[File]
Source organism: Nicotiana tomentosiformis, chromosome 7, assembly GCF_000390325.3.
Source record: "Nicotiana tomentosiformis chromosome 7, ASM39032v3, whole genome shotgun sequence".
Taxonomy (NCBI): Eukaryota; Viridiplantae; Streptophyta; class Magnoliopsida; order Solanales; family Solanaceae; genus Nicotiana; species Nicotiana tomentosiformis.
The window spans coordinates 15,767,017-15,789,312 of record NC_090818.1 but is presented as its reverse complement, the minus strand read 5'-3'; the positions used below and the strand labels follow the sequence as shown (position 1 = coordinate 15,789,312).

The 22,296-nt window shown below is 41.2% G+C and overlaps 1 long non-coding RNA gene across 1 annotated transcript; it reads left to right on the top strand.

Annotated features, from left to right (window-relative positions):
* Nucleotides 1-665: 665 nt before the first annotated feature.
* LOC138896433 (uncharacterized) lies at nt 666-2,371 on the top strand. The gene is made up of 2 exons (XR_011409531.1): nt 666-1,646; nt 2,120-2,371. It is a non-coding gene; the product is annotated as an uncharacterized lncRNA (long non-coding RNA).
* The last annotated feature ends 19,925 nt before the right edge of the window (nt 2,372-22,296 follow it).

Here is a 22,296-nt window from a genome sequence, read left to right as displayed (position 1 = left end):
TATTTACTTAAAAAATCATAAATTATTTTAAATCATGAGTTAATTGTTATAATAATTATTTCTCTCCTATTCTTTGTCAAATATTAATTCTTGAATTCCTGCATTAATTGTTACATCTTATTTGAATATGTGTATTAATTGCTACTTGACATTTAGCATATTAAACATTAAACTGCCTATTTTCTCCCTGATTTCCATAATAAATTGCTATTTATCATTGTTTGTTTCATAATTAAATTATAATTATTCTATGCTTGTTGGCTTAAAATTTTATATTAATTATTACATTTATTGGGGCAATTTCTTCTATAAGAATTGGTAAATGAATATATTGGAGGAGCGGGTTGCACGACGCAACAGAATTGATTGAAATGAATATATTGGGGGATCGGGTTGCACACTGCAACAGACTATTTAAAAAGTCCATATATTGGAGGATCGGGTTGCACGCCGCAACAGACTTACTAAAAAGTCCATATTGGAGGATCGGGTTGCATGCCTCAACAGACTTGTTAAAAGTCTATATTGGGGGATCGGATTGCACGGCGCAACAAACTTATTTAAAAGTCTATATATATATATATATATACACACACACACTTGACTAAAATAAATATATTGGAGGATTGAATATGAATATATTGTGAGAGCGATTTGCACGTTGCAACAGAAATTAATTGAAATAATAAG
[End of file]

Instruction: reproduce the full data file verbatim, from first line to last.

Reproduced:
Source organism: Nicotiana tomentosiformis, chromosome 7, assembly GCF_000390325.3.
Source record: "Nicotiana tomentosiformis chromosome 7, ASM39032v3, whole genome shotgun sequence".
Taxonomy (NCBI): Eukaryota; Viridiplantae; Streptophyta; class Magnoliopsida; order Solanales; family Solanaceae; genus Nicotiana; species Nicotiana tomentosiformis.
The window spans coordinates 15,767,017-15,789,312 of record NC_090818.1 but is presented as its reverse complement, the minus strand read 5'-3'; the positions used below and the strand labels follow the sequence as shown (position 1 = coordinate 15,789,312).

The 22,296-nt window shown below is 41.2% G+C and overlaps 1 long non-coding RNA gene across 1 annotated transcript; it reads left to right on the top strand.

Annotated features, from left to right (window-relative positions):
* Nucleotides 1-665: 665 nt before the first annotated feature.
* LOC138896433 (uncharacterized) lies at nt 666-2,371 on the top strand. The gene is made up of 2 exons (XR_011409531.1): nt 666-1,646; nt 2,120-2,371. It is a non-coding gene; the product is annotated as an uncharacterized lncRNA (long non-coding RNA).
* The last annotated feature ends 19,925 nt before the right edge of the window (nt 2,372-22,296 follow it).

Here is a 22,296-nt window from a genome sequence, read left to right as displayed (position 1 = left end):
TATTTACTTAAAAAATCATAAATTATTTTAAATCATGAGTTAATTGTTATAATAATTATTTCTCTCCTATTCTTTGTCAAATATTAATTCTTGAATTCCTGCATTAATTGTTACATCTTATTTGAATATGTGTATTAATTGCTACTTGACATTTAGCATATTAAACATTAAACTGCCTATTTTCTCCCTGATTTCCATAATAAATTGCTATTTATCATTGTTTGTTTCATAATTAAATTATAATTATTCTATGCTTGTTGGCTTAAAATTTTATATTAATTATTACATTTATTGGGGCAATTTCTTCTATAAGAATTGGTAAATGAATATATTGGAGGAGCGGGTTGCACGACGCAACAGAATTGATTGAAATGAATATATTGGGGGATCGGGTTGCACACTGCAACAGACTATTTAAAAAGTCCATATATTGGAGGATCGGGTTGCACGCCGCAACAGACTTACTAAAAAGTCCATATTGGAGGATCGGGTTGCATGCCTCAACAGACTTGTTAAAAGTCTATATTGGGGGATCGGATTGCACGGCGCAACAAACTTATTTAAAAGTCTATATATATATATATATATACACACACACACTTGACTAAAATAAATATATTGGAGGATTGAATATGAATATATTGTGAGAGCGATTTGCACGTTGCAACAGAAATTAATTGAAATAATAAG